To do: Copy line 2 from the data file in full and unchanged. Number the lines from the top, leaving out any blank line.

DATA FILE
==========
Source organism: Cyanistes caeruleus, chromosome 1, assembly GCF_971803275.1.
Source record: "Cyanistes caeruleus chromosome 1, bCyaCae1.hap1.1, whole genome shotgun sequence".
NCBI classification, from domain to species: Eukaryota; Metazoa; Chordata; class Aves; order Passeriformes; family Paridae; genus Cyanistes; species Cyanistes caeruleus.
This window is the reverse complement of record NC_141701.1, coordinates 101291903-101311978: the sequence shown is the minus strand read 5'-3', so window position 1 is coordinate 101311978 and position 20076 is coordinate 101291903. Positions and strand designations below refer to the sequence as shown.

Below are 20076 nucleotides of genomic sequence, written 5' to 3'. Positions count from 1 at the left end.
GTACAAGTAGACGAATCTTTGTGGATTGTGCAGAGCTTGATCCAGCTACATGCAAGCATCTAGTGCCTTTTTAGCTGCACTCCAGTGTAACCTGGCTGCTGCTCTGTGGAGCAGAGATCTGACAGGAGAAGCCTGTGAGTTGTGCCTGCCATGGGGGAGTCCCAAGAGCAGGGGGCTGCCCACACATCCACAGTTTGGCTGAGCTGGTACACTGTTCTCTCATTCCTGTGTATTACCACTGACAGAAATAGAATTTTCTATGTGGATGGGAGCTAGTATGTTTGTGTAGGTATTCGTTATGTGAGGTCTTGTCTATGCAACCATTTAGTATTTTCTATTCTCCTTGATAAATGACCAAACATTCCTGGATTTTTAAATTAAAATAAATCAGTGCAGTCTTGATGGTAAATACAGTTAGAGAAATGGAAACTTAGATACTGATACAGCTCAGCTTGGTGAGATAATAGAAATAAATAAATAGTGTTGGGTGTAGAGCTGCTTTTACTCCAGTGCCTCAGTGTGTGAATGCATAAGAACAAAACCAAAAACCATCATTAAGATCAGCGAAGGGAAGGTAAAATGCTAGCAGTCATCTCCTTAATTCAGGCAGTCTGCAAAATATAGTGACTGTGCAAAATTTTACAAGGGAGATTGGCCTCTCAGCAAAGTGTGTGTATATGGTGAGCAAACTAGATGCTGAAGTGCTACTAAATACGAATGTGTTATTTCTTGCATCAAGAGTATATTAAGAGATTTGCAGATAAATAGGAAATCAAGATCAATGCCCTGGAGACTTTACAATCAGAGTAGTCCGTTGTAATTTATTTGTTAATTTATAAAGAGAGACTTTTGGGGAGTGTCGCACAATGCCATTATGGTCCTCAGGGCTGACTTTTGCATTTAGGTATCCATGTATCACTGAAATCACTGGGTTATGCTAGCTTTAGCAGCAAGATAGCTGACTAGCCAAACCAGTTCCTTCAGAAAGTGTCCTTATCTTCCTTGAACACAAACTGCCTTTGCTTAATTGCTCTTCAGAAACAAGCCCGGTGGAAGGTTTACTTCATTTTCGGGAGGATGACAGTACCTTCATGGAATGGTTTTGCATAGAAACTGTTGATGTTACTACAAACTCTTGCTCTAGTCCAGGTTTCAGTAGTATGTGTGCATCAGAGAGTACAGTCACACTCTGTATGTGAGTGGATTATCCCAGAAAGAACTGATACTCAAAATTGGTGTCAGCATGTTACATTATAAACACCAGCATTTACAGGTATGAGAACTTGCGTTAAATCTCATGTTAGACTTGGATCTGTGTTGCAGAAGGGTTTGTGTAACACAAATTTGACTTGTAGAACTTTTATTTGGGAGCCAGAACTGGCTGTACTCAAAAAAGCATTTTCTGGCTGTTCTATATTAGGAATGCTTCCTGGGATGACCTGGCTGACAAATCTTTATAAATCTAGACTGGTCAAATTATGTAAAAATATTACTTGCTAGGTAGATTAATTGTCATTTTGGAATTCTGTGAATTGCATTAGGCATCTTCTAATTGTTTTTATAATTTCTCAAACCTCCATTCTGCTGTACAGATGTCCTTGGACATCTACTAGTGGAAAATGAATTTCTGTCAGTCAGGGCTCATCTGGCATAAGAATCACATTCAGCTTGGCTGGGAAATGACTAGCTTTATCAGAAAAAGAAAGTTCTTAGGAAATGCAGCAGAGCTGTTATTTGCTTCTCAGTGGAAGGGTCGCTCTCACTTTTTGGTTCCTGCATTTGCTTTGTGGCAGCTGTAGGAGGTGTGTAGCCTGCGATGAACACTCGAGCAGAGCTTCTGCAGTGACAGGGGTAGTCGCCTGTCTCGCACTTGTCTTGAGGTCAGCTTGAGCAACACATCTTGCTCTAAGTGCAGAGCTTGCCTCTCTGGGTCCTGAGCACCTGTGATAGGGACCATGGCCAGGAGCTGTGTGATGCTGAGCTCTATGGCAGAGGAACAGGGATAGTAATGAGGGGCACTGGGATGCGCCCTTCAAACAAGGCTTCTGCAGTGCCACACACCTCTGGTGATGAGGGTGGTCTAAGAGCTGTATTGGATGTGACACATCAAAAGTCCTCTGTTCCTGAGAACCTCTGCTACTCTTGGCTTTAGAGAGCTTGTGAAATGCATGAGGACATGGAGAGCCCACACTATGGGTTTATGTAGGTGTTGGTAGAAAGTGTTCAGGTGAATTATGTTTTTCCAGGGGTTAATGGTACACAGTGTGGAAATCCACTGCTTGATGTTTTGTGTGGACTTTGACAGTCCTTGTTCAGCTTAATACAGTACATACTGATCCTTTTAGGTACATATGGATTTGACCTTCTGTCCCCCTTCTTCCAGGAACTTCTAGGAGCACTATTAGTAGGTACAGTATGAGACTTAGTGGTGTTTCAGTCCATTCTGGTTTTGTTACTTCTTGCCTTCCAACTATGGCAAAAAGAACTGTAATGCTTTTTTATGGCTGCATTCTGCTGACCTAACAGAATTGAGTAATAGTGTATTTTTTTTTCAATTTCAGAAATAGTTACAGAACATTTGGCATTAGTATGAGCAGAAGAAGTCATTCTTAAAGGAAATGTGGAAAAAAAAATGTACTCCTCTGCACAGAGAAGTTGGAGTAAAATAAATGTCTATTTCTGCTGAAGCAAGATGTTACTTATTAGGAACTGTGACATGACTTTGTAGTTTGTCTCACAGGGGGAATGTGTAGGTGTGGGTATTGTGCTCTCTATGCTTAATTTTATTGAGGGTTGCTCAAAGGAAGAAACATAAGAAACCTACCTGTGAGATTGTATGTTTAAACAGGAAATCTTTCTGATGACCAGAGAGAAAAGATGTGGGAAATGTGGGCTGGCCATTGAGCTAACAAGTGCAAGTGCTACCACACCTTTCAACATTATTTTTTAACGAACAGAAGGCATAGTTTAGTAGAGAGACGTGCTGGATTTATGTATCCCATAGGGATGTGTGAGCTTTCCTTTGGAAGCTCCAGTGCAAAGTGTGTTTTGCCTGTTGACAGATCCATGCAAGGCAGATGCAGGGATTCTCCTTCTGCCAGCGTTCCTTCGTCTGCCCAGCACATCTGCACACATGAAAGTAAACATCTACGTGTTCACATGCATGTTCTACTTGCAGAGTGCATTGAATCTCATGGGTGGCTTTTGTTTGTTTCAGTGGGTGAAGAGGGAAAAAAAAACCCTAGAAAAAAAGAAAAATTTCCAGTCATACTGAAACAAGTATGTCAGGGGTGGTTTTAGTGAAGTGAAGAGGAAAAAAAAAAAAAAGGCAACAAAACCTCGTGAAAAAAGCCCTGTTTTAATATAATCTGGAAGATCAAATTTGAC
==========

Source record: "Cyanistes caeruleus chromosome 1, bCyaCae1.hap1.1, whole genome shotgun sequence".